The giant panda birth rate has been declining for some time. For whatever reason, giant pandas just aren’t getting busy like they used to, and this lack of panda romance has resulted in a sharp decrease in their population. Because of this, concerned citizens of the globe, environmentalists, scientists, animal rights activists and weird bestial perverts have all taken an intense interest in the sex habits of these Asian mammals. They have tried everything to encourage the cuddly beasts to make love and have little giant panda babies.
But why do we care about the giant panda birth rate? Why do we want them to reproduce? What does it matter if they go extinct? Well, because they’re cute, I guess. And they inspire mediocre animated DreamWorks films. And because — whether it’s pandas or seals or sloths — we never want to see any species fade out of existence.
Any species except our own, of course. For all our efforts to increase the Earth’s supply of furry woodland creatures and adorable arctic mammals, we still continue to view our own human fertility as an unfortunate medical condition that requires regular treatment, if not corrective surgery. When preventative measures fail, murder is an acceptable alternative to permitting another human parasite to plague the planet. We even tell fables about a mythical thing called “overpopulation,” a eugenic fairy tale propagated by modern Flat-Earthers who claim the world is running out of space simply because there are logical limits on how many of us can cram into a metropolis or an airport shuttle bus. But what’s worse than the historically low birth rate is the collective yawn that greets it. Some claim that our declining reproduction can be blamed on the troubled economy, but I think it has more to do with our troubled priorities. We’re told from a young age that unborn children are disposable, babies are a hassle, and “too much” human life is a hazard to our fragile ecosystem. There are “too many” people. Think about that statement. I’ve been hearing it for as long as I can remember. The secret to happiness, we’re told, is self-love, and we can express that self love by amassing material wealth. Babies can be an obstacle to our pursuit of physical luxuries, and they will interfere with our ability to focus on loving our own selves. I think these ideas — these poisonous, destructive ideas — are finally starting to sink in, which is why you hear them repeated everywhere from schools, to children’s TV shows, to churches.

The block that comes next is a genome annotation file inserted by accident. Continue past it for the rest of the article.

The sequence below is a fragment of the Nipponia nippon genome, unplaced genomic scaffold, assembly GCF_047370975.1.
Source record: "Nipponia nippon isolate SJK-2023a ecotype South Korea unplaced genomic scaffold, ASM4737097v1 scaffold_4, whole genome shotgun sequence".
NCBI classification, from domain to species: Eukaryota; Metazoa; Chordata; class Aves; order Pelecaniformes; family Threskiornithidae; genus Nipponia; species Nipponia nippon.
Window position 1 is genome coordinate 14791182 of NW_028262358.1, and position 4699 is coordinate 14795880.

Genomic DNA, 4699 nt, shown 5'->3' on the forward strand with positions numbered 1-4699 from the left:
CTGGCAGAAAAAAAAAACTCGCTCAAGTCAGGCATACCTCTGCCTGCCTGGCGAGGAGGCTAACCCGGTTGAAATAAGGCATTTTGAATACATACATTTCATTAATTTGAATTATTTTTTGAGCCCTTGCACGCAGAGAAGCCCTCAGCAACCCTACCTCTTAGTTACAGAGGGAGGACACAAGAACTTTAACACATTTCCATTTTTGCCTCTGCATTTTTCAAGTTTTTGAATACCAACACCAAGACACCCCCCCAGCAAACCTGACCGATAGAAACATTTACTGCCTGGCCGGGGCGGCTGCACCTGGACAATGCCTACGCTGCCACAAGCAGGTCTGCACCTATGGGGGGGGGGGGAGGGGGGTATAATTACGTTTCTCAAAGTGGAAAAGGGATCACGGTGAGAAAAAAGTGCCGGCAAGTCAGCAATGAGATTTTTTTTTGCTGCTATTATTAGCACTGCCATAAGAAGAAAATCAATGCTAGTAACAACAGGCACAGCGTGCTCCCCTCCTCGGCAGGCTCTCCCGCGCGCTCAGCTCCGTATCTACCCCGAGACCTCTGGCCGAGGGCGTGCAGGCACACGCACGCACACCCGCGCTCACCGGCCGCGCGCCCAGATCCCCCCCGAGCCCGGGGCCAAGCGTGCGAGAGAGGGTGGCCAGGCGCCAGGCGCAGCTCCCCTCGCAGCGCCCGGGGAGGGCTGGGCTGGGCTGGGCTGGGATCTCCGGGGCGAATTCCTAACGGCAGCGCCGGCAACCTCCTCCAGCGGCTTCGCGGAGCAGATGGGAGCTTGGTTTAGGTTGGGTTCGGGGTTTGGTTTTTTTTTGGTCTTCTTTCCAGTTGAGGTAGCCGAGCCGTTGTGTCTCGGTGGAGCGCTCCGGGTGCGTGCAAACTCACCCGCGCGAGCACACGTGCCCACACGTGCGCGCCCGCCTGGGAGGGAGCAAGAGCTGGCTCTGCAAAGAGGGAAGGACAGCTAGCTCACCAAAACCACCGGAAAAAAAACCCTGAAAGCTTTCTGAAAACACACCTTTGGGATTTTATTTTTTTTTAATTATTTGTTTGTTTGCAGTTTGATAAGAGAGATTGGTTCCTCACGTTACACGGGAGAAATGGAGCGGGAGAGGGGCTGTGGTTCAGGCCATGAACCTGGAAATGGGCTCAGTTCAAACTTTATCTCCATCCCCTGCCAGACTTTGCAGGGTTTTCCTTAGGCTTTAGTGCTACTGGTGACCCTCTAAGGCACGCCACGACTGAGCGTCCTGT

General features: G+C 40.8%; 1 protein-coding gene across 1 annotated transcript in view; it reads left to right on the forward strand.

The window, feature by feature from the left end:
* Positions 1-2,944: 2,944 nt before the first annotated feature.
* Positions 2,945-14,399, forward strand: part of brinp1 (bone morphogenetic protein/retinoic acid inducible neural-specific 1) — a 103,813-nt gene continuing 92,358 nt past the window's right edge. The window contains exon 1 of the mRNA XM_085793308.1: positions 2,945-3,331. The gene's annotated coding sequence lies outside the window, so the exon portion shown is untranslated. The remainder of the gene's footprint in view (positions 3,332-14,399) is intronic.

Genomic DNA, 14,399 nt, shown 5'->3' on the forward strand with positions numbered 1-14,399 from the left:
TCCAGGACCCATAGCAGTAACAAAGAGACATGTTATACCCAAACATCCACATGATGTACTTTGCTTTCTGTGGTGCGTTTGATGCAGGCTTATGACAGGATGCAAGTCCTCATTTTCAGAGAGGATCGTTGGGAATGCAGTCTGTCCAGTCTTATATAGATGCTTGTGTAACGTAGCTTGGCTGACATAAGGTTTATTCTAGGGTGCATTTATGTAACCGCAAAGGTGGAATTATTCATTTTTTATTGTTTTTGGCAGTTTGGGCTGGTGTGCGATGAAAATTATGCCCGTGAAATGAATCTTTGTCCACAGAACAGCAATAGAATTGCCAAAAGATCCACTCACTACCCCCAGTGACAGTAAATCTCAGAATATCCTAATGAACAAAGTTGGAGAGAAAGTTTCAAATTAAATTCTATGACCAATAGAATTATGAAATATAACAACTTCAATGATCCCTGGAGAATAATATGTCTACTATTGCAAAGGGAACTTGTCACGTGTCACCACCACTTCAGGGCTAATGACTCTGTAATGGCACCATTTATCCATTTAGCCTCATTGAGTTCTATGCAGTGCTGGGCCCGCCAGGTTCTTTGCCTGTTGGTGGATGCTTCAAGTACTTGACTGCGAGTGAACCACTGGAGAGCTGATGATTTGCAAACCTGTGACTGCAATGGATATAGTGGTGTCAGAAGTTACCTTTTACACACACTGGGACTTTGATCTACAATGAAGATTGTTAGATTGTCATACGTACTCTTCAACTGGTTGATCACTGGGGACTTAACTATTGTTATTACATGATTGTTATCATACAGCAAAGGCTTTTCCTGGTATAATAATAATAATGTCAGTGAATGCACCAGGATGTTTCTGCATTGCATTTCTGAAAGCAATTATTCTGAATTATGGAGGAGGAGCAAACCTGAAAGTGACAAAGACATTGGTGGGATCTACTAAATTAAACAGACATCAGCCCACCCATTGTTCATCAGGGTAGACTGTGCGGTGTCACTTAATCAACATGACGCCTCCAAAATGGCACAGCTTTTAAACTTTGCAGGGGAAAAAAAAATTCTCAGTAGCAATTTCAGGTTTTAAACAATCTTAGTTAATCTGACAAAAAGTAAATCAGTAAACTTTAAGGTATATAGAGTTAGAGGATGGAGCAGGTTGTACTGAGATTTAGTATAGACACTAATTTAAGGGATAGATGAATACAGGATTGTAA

And in Time magazine. This month’s cover features an image of a smiling young couple lounging peacefully on a white sandy beach under the headline, “The Childfree Life.” The caption reads: “When having it all means not having children.” The article goes on to discuss the choices of an increasing number of married couples to shirk parenthood in favor of more fun and more freedom. It paints these people as martyrs, describing the persecution they face from backwards fundamentalists who still make the horrible mistake of “equating womanhood with motherhood.” It’s not really clear what progressives think we SHOULD associate with womanhood, or even how we should define it. According to them, gender is subjective and negotiable, having little to do with one’s reproductive organs or physiological attributes. So you can’t assume a woman to have XX chromosomes and a vagina, and you certainly can’t assume her to be a wife and a mother, and you can’t tie her to any preconceived notions of femininity and grace. Womanhood, in our modern utopia, is an outdated term that means nothing and has no significance. Hooray! Everything is meaningless and nothing matters! Liberation!